8 replies, 3 voices Last updated by  Xavier 4 years, 3 months ago
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  • #10245

    Xavier
    Participant
    @xavier

    I read earlier today this blog post on tea in Germany.

    http://www.tching.com/2013/08/tea-in-germany-u-s-food-and-beverage-industry-take-note/

  • #10246

    bram
    Participant
    @bram

    There might be hope for my neighbours… 🙂

  • #10249

    Xavier
    Participant
    @xavier

    And for @lahikmajoe.

  • #10252

    peter
    Keymaster
    @peter

    Hmph, the writer of the article presents it like tea is a surprise in Germany. Not really, the Germans have been doing tea for a long time, and doing it well too. It seems to me, that the writer probably just wan’t paying attention very well during her last trip.

    It had been six years since our last visit to Germany.  During that last trip, there were TeeGschwendner outlets to be sure, but tea had yet to imprint itself on the collective consciousness of the German people.  During our trip last month, though, I was delighted to witness the in-roads tea had made during the intervening years.

    There is no shortage of tea in Germany and you can even buy loose tea in grocery stores (of varying quality) and this has been the case for a very long time.  The writer seems not to know that Hamburg was a major tea port for Europe for ages – even today, a significant portion of Europe’s tea comes through Hamburg. The Germans are very savvy on tea. When I lived in Germany (nearly 8 years ago now) with @jackie, tea was pretty easy to find. Sure it helped that Jackie knew where to get it, but either way, it seems strange to act like tea is something knew to Germans.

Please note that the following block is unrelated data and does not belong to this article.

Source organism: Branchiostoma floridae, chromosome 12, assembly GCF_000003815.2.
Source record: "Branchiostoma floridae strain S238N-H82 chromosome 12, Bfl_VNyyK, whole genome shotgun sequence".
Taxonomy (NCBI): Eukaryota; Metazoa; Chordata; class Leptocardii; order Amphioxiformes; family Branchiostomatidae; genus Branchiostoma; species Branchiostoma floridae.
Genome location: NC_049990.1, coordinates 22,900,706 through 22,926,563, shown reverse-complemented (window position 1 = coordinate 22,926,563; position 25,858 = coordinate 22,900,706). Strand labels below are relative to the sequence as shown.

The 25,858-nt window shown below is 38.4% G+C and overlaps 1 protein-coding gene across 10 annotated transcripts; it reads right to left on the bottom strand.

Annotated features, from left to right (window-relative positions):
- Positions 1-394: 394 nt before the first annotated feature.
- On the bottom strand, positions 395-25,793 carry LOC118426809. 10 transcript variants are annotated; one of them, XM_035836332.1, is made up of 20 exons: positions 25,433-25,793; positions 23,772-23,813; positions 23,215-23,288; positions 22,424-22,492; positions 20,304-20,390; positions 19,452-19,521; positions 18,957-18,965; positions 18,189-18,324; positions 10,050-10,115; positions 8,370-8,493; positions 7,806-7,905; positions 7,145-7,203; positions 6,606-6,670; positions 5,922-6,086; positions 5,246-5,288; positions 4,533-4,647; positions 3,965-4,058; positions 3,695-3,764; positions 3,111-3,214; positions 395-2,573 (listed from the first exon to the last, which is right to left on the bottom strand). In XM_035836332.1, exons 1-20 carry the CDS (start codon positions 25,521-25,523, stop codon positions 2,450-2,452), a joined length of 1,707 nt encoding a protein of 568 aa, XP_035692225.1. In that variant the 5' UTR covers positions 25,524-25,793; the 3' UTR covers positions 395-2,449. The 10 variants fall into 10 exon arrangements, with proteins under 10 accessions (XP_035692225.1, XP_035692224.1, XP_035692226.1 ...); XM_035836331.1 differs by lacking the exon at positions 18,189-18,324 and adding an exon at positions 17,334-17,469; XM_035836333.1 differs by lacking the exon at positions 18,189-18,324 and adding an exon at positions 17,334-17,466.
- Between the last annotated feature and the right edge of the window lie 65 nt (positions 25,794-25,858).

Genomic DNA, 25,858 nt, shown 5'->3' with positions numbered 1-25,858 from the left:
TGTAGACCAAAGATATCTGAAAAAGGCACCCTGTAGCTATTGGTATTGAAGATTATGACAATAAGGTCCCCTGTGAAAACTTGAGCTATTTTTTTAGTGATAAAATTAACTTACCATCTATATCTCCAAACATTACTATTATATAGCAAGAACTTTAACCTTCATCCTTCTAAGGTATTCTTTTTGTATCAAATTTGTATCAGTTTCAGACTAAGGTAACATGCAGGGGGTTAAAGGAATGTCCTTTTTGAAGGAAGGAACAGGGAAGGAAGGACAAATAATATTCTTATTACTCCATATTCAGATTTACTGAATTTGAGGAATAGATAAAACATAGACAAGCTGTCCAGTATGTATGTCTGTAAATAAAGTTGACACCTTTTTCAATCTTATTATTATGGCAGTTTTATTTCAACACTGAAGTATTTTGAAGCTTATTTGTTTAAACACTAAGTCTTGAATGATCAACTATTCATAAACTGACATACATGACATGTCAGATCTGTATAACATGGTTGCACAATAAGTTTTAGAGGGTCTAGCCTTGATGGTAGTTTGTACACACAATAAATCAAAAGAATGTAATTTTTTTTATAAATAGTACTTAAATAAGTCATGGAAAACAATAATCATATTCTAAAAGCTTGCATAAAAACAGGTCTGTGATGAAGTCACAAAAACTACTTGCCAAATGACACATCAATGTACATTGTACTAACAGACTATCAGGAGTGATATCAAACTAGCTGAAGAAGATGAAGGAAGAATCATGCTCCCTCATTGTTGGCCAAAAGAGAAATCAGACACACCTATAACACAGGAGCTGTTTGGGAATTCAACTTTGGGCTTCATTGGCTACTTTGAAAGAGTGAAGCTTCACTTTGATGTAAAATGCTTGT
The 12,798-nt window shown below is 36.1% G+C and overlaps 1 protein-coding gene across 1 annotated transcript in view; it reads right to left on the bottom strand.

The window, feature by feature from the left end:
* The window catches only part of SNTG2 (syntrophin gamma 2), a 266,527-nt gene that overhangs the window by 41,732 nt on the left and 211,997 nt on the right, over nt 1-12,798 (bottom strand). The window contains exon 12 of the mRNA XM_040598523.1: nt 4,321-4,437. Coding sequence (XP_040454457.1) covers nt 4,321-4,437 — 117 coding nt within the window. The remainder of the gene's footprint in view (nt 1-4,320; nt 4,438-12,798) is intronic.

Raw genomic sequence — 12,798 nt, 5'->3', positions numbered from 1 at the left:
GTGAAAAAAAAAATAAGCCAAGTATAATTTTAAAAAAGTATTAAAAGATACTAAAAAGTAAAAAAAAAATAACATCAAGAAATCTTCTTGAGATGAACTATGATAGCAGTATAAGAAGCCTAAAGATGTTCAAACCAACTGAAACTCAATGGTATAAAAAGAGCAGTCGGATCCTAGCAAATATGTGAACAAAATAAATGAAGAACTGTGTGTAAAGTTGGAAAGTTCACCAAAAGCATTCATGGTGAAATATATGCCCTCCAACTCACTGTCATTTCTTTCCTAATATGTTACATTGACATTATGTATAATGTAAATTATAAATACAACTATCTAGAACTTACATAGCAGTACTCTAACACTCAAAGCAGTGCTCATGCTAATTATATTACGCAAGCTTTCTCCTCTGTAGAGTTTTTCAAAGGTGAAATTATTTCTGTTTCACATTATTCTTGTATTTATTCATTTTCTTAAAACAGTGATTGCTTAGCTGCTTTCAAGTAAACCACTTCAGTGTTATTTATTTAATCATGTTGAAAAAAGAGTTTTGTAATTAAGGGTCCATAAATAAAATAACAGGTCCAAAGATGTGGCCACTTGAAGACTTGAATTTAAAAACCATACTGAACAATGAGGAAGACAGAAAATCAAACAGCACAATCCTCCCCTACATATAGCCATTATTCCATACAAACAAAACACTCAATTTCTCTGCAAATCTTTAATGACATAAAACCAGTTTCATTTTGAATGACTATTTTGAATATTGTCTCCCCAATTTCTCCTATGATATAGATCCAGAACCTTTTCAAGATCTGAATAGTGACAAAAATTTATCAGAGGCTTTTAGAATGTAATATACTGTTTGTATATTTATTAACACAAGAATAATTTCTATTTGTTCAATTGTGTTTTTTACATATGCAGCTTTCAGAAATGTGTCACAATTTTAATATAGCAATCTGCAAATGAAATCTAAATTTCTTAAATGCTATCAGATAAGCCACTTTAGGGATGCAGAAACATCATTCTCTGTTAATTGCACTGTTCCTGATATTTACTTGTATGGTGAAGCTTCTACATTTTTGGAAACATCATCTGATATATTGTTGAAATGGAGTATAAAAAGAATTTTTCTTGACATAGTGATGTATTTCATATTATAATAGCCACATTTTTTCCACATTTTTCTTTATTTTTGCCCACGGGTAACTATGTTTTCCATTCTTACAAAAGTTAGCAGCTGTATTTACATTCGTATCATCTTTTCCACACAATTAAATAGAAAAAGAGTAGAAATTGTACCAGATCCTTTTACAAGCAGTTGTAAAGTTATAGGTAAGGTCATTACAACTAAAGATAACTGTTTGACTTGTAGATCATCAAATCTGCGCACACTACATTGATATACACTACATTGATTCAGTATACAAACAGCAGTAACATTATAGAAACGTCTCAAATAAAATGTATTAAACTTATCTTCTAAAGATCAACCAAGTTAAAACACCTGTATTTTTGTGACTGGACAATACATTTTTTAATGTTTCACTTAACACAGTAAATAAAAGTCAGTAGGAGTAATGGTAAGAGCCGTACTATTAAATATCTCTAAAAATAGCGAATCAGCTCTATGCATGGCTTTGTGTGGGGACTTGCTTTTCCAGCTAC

I’ll be leaving a similar comment to this on that blog post too, hope I can manage to remain diplomatic…

  • #10253

    bram
    Participant
    @bram

    I had the same feeling. I don’t know how it was in the past, except for the Ostfrisian and Hamburg area,  which have always been different from the rest of Germany when it comes to tea. As far as I know tea was not that hot in the rest of the country, but it existed. So I wondered whether the author’s skill to find teashops improved or that it became easier to find (quality) teashops since they (seem to) pop up everywhere in the last few decades.

  • #10255

    Xavier
    Participant
    @xavier

    Or the author wanted to show the differences between Germany and the USA.

    But it can have become easier to find teashops, especially in Southern Germany.

    As for not knowing all about tea in Europe…

  • #10258

    peter
    Keymaster
    @peter

    Shame, I added a comment to that blog post last week but it never posted. Looks like it never made it out of moderation…

    Makes me think that T-Ching is not interested in critical or thoughtful commentary.

  • #10259

    bram
    Participant
    @bram

    I had once posted a comment on that site that took a while to get through. So it might still hang in there.

  • #10260

    Xavier
    Participant
    @xavier

    Wait and see @peter

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